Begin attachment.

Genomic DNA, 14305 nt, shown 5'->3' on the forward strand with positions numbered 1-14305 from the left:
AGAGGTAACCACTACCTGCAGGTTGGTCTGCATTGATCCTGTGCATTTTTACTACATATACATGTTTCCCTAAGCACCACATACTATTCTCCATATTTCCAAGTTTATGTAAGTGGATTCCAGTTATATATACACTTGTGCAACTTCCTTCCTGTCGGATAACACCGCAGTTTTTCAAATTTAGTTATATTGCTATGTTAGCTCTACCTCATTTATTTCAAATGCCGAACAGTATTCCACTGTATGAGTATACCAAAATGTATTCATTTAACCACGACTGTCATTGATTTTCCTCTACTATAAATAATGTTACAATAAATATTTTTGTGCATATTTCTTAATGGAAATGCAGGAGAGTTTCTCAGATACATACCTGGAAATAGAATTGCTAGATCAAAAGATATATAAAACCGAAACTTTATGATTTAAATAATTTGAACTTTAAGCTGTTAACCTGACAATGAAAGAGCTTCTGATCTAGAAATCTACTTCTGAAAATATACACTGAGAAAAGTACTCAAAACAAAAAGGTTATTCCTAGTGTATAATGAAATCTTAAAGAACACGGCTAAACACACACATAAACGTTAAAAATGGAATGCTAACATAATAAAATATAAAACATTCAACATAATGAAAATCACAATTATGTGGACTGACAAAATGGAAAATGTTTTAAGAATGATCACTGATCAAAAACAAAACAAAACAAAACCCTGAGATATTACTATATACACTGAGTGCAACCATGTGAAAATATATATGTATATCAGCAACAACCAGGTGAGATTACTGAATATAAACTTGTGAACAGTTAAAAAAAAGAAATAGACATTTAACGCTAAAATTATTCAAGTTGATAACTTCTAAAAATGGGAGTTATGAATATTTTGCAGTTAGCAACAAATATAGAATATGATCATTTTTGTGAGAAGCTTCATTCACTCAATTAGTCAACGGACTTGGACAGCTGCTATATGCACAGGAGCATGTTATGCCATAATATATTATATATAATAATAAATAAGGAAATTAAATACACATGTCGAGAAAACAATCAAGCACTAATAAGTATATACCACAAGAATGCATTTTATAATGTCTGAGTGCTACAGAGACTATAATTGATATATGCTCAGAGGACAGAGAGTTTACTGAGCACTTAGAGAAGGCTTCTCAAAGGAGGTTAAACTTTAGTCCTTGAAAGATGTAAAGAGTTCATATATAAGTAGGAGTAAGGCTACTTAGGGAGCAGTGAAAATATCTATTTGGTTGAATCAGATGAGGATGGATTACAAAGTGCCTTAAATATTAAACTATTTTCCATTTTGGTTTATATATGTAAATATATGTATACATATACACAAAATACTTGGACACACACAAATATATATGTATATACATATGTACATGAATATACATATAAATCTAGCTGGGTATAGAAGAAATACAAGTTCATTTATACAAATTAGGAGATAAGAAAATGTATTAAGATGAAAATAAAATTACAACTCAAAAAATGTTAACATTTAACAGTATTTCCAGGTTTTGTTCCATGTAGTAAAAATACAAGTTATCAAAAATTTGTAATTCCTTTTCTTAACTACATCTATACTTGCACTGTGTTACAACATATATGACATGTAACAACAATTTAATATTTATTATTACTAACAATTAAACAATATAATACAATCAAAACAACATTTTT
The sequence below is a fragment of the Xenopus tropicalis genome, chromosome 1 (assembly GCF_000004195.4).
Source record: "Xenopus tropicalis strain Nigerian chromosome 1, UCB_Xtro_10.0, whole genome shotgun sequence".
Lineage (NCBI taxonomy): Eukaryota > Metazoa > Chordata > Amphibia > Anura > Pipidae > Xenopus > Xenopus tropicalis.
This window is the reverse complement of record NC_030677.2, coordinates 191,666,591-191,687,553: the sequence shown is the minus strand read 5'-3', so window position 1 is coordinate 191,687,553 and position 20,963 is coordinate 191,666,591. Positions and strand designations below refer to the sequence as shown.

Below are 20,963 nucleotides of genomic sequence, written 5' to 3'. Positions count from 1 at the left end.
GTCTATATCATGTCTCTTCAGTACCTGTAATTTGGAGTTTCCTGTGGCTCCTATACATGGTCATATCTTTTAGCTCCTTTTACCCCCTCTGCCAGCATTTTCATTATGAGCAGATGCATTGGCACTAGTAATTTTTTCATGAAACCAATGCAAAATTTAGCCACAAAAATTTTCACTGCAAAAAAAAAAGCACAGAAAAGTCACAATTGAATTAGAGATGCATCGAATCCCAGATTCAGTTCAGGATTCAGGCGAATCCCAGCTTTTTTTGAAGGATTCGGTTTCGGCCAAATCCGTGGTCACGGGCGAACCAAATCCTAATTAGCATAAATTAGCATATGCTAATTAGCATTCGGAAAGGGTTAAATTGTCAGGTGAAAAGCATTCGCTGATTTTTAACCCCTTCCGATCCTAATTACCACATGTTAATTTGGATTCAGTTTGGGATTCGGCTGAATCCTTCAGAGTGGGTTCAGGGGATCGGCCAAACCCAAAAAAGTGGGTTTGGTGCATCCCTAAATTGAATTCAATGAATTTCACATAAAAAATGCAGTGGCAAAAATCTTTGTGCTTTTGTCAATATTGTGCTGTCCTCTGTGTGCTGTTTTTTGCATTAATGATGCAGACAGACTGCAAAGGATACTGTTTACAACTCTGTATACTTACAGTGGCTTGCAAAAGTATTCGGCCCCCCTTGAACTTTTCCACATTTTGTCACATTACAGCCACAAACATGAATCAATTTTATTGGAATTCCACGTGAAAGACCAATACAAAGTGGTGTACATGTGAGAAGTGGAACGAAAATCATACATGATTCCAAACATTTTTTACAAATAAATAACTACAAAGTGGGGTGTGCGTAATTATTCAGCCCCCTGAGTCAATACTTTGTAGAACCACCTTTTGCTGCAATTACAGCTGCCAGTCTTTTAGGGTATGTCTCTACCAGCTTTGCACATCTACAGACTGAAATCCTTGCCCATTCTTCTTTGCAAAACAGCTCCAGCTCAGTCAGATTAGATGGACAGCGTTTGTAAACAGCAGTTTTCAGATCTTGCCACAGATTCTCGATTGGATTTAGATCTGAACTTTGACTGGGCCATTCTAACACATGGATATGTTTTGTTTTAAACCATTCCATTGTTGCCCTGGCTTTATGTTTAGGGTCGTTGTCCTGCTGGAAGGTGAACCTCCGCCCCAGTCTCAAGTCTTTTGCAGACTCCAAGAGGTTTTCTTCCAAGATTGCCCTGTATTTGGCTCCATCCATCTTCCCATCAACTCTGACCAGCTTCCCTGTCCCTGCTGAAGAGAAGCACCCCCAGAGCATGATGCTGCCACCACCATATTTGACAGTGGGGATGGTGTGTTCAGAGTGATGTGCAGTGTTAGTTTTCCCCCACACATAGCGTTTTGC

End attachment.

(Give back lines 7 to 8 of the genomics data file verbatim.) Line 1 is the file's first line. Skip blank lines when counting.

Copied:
Below are 20,963 nucleotides of genomic sequence, written 5' to 3'. Positions count from 1 at the left end.
GTCTATATCATGTCTCTTCAGTACCTGTAATTTGGAGTTTCCTGTGGCTCCTATACATGGTCATATCTTTTAGCTCCTTTTACCCCCTCTGCCAGCATTTTCATTATGAGCAGATGCATTGGCACTAGTAATTTTTTCATGAAACCAATGCAAAATTTAGCCACAAAAATTTTCACTGCAAAAAAAAAAGCACAGAAAAGTCACAATTGAATTAGAGATGCATCGAATCCCAGATTCAGTTCAGGATTCAGGCGAATCCCAGCTTTTTTTGAAGGATTCGGTTTCGGCCAAATCCGTGGTCACGGGCGAACCAAATCCTAATTAGCATAAATTAGCATATGCTAATTAGCATTCGGAAAGGGTTAAATTGTCAGGTGAAAAGCATTCGCTGATTTTTAACCCCTTCCGATCCTAATTACCACATGTTAATTTGGATTCAGTTTGGGATTCGGCTGAATCCTTCAGAGTGGGTTCAGGGGATCGGCCAAACCCAAAAAAGTGGGTTTGGTGCATCCCTAAATTGAATTCAATGAATTTCACATAAAAAATGCAGTGGCAAAAATCTTTGTGCTTTTGTCAATATTGTGCTGTCCTCTGTGTGCTGTTTTTTGCATTAATGATGCAGACAGACTGCAAAGGATACTGTTTACAACTCTGTATACTTACAGTGGCTTGCAAAAGTATTCGGCCCCCCTTGAACTTTTCCACATTTTGTCACATTACAGCCACAAACATGAATCAATTTTATTGGAATTCCACGTGAAAGACCAATACAAAGTGGTGTACATGTGAGAAGTGGAACGAAAATCATACATGATTCCAAACATTTTTTACAAATAAATAACTACAAAGTGGGGTGTGCGTAATTATTCAGCCCCCTGAGTCAATACTTTGTAGAACCACCTTTTGCTGCAATTACAGCTGCCAGTCTTTTAGGGTATGTCTCTACCAGCTTTGCACATCTACAGACTGAAATCCTTGCCCATTCTTCTTTGCAAAACAGCTCCAGCTCAGTCAGATTAGATGGACAGCGTTTGTAAACAGCAGTTTTCAGATCTTGCCACAGATTCTCGATTGGATTTAGATCTGAACTTTGACTGGGCCATTCTAACACATGGATATGTTTTGTTTTAAACCATTCCATTGTTGCCCTGGCTTTATGTTTAGGGTCGTTGTCCTGCTGGAAGGTGAACCTCCGCCCCAGTCTCAAGTCTTTTGCAGACTCCAAGAGGTTTTCTTCCAAGATTGCCCTGTATTTGGCTCCATCCATCTTCCCATCAACTCTGACCAGCTTCCCTGTCCCTGCTGAAGAGAAGCACCCCCAGAGCATGATGCTGCCACCACCATATTTGACAGTGGGGATGGTGTGTTCAGAGTGATGTGCAGTGTTAGTTTTCCCCCACACATAGCGTTTTGC